SALISBURY – The Wicomico County Council will bring development impact fees to a vote after members agreed to advance the proposed repeal Tuesday.
Councilmembers voted 7-0 to move the repeal forward for a final vote at a public hearing in an October meeting, where discussions will precede the decision.
The repeal will take 60 days to pass if the councilmembers vote in favor.
This news comes after proposals from County Executive Bob Culver to repeal impact fees in an effort to stimulate new home construction and economic growth.
Councilmembers agreed to place a moratorium on impact fees through 2016, but have since opened the proposal for discussion.
“Today was a vote to move it forward, but it looks favorable,” Culver says. “It looks like it may be a 6-1 vote in end.”
Culver thinks the outcome will be to the residents’ advantage.
“If it all hits off at the right timing, we will repeal it before the moratorium ends,” Culver says “Hopefully, people won’t have to pay a fee starting at the beginning of next year.”
Councilman John Hall says he questions eliminating impact fees, which are dedicated to the county’s school system.
He says research from a 2002 study suggests the fee’s amount equals the potential buyer’s impact on the county’s services.
“The fees are still going to impact tax payers,” Hall says. “The real question is should the tax payer or the contractor pay the fee? I think the contractor should pay.”
In their Sept. 6 council meeting, members said a lack of changes in school enrollment numbers may not justify the need for impact fees. However, school enrollment in the county increased for the current school year.
Currently, those building new homes in the county will pay more than $5,000 in impact fees, a figure which makes up 3 percent of the county’s median home price.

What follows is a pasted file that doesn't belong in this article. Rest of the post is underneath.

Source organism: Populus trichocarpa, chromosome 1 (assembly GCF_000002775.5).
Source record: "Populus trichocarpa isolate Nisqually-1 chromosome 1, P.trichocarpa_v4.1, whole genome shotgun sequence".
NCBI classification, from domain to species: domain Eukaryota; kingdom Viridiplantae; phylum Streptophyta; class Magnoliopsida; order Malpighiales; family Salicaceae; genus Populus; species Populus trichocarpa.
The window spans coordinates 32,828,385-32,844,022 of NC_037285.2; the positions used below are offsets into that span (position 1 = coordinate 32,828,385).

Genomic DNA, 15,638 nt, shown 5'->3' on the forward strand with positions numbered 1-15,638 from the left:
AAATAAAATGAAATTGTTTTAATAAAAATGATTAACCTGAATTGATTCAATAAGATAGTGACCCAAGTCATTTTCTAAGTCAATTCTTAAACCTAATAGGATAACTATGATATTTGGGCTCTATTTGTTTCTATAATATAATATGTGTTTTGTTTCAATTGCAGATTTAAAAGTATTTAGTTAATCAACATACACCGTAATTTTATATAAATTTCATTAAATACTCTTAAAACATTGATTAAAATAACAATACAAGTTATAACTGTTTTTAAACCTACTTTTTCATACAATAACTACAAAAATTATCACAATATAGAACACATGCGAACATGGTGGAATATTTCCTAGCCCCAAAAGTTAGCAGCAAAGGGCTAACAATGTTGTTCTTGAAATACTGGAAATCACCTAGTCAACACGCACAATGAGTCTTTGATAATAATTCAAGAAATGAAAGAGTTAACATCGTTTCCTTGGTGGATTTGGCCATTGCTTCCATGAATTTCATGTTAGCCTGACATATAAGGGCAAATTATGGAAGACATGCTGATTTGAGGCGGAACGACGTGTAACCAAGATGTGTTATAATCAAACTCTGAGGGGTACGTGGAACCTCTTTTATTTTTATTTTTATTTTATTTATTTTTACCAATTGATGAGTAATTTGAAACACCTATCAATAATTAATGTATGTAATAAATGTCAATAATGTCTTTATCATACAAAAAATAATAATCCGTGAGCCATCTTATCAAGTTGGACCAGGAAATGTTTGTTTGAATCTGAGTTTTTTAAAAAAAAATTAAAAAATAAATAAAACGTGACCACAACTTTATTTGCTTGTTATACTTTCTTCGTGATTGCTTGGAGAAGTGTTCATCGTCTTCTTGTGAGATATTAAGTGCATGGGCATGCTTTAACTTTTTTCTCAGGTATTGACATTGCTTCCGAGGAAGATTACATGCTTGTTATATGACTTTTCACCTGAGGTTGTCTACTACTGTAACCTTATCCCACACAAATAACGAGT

At the last council meeting, councilmembers and supporters of the repeal argued that eliminating the fee will remove one-third of a percent from the annual revenue budget.
The Coastal Association of Realtors released a letter supporting Culver’s proposal, saying impact fees, in addition to costly sprinkler regulations, could incentivize potential buyers and home builders to move away or build elsewhere.
Culver took his lead to propose the repeal from Gov. Larry Hogan, who repealed regulations in August that required Best Available Technology (BAT) on all replaced or new septic systems, saving the owners more than $11,000.
Following the state, the Wicomico County Council now has the opportunity to control the outcome of the proposal.
Culver says he was thrilled to see home builders and other members of the public at the meeting Tuesday.
Although the proposed repeal was introduced and moved forward unanimously, Council President John Cannon says the vote may not be so easy in October.
Councilman Ernest Davis in particular questioned whether the county should redirect their efforts to economic growth as a whole, instead of focusing on impact fees, according to Cannon.
Davis was contacted several times and could not be reached for comment this week.
As the ongoing debate continues, Culver says he is excited for a resolution on the matter to come.
“I am anxiously waiting for the second meeting in October,” Culver says. “It is big news.”
The tentative date for the public hearing will be Oct. 18 at 10 a.m., according to the Wicomico County Council’s office.
The official date and times will be released to the public Oct. 3.